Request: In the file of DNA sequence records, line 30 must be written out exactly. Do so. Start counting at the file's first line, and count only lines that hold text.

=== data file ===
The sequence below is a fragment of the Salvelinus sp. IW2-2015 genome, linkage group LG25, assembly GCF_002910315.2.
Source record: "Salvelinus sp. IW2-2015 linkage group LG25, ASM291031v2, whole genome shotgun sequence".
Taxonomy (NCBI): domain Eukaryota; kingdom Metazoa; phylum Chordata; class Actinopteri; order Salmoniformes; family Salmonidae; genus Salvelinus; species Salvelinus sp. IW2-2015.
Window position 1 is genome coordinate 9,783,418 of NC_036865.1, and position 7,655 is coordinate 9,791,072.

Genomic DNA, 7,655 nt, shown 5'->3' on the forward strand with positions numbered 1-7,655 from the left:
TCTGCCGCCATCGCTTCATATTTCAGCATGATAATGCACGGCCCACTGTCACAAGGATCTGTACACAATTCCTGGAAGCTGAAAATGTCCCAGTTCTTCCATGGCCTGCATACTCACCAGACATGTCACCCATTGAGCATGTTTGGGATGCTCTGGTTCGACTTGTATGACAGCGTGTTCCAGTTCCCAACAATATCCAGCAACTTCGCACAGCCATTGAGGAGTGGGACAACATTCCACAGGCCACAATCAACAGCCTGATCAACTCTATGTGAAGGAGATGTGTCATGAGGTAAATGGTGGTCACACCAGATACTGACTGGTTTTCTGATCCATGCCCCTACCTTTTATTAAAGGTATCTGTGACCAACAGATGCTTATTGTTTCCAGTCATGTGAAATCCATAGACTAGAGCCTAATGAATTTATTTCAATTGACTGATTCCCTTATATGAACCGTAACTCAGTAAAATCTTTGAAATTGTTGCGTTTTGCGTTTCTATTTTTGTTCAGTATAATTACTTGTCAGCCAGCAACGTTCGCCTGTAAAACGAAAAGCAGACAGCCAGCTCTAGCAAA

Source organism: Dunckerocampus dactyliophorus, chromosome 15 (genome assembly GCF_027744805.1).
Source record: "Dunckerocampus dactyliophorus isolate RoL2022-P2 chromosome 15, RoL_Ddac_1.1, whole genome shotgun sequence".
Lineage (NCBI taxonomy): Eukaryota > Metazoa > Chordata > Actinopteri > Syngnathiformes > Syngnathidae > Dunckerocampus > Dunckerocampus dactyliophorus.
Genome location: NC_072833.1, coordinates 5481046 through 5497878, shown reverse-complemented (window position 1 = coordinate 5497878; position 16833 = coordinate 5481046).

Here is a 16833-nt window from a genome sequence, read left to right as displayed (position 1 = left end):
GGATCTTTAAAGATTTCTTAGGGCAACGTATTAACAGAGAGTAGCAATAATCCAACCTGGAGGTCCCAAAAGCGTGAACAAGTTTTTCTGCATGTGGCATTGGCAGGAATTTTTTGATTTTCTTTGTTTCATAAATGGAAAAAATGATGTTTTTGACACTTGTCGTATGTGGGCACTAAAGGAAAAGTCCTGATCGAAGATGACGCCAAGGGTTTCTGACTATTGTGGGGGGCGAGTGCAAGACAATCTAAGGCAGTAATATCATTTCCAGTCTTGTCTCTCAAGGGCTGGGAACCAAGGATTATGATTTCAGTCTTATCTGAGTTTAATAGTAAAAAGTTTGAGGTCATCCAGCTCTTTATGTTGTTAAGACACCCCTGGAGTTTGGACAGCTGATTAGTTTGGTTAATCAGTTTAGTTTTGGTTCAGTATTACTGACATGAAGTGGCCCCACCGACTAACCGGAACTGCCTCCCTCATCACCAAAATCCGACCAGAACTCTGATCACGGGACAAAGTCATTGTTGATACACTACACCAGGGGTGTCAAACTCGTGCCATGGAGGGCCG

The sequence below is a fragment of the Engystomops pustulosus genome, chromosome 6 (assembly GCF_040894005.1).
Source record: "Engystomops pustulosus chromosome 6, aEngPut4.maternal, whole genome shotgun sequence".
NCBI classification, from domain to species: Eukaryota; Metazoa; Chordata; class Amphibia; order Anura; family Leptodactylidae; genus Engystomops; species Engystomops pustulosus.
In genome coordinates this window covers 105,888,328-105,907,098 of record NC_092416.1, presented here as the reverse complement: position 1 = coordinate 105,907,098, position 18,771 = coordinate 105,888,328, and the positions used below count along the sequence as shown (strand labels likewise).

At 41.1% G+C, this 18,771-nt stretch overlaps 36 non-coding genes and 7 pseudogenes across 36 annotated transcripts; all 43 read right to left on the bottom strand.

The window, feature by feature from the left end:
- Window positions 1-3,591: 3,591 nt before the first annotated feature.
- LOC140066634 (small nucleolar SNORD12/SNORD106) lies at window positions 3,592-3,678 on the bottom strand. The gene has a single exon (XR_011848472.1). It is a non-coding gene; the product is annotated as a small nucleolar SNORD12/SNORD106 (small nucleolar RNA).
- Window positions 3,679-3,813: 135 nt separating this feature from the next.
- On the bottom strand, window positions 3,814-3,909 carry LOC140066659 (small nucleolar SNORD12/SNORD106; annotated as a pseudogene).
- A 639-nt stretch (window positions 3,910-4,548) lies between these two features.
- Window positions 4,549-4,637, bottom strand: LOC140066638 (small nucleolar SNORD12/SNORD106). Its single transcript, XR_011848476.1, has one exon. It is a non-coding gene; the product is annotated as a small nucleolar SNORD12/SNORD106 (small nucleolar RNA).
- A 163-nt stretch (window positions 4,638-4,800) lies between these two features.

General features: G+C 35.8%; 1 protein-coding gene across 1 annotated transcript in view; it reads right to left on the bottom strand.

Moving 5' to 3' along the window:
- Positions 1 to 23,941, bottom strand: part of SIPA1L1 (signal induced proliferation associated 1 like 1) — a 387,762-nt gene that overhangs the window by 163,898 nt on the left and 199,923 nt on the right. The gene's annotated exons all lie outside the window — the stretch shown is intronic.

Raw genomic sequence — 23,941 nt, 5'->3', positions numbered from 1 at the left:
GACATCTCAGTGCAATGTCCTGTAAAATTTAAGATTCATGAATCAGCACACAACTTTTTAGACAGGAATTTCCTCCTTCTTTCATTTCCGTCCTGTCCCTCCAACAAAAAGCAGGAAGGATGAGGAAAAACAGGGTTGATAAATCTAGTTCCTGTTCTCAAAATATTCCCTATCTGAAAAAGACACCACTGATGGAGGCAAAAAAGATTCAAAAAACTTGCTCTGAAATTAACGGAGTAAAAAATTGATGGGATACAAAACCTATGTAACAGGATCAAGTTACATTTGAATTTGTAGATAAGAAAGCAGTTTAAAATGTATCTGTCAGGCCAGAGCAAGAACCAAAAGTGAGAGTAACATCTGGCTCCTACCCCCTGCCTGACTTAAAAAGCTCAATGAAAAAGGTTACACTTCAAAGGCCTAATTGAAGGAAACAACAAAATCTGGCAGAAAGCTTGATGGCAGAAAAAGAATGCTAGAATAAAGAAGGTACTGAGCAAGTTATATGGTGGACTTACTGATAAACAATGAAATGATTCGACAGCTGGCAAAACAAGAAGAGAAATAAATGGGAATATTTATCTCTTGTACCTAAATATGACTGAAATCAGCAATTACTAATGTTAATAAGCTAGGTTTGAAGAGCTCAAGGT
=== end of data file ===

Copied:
GACATCTCAGTGCAATGTCCTGTAAAATTTAAGATTCATGAATCAGCACACAACTTTTTAGACAGGAATTTCCTCCTTCTTTCATTTCCGTCCTGTCCCTCCAACAAAAAGCAGGAAGGATGAGGAAAAACAGGGTTGATAAATCTAGTTCCTGTTCTCAAAATATTCCCTATCTGAAAAAGACACCACTGATGGAGGCAAAAAAGATTCAAAAAACTTGCTCTGAAATTAACGGAGTAAAAAATTGATGGGATACAAAACCTATGTAACAGGATCAAGTTACATTTGAATTTGTAGATAAGAAAGCAGTTTAAAATGTATCTGTCAGGCCAGAGCAAGAACCAAAAGTGAGAGTAACATCTGGCTCCTACCCCCTGCCTGACTTAAAAAGCTCAATGAAAAAGGTTACACTTCAAAGGCCTAATTGAAGGAAACAACAAAATCTGGCAGAAAGCTTGATGGCAGAAAAAGAATGCTAGAATAAAGAAGGTACTGAGCAAGTTATATGGTGGACTTACTGATAAACAATGAAATGATTCGACAGCTGGCAAAACAAGAAGAGAAATAAATGGGAATATTTATCTCTTGTACCTAAATATGACTGAAATCAGCAATTACTAATGTTAATAAGCTAGGTTTGAAGAGCTCAAGGT